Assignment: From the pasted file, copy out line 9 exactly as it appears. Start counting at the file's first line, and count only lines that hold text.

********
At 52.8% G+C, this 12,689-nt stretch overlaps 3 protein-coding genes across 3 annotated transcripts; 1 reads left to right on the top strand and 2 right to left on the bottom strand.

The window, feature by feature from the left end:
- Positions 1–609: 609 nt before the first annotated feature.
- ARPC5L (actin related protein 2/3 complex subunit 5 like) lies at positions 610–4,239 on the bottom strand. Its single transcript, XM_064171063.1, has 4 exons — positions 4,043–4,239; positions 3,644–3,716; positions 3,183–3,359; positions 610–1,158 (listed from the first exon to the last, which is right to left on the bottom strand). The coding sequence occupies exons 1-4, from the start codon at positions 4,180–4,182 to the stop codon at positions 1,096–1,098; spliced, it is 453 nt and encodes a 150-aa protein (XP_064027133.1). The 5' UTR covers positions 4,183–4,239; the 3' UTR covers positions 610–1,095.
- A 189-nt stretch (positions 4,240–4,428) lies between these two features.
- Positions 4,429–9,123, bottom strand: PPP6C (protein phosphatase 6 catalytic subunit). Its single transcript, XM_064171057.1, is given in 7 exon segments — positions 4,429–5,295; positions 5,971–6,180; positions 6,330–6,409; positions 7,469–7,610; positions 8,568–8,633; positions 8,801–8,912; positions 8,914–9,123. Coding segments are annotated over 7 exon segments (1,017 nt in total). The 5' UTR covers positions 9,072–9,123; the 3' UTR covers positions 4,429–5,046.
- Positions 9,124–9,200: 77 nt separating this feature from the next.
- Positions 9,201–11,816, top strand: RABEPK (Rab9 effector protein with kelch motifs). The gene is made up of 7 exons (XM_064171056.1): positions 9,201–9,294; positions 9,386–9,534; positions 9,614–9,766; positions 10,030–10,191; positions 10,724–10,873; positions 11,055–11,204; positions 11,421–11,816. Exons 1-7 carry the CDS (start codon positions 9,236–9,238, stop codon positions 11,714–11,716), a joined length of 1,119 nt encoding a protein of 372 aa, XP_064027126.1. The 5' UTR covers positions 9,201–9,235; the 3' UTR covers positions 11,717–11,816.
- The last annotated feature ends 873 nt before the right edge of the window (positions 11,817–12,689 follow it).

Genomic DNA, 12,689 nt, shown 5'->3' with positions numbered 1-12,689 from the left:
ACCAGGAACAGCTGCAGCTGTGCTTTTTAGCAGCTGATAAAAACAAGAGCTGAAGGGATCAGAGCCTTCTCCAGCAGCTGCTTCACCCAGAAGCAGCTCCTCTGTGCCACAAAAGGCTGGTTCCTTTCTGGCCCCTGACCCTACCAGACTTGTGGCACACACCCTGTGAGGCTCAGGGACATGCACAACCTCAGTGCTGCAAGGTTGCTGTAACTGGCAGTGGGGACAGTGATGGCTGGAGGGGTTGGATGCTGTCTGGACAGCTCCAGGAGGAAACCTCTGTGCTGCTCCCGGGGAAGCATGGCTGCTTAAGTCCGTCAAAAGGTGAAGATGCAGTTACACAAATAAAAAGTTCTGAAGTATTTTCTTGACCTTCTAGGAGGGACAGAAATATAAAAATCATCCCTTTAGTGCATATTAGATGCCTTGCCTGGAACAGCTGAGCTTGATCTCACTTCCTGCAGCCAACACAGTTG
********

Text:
- The last annotated feature ends 873 nt before the right edge of the window (positions 11,817–12,689 follow it).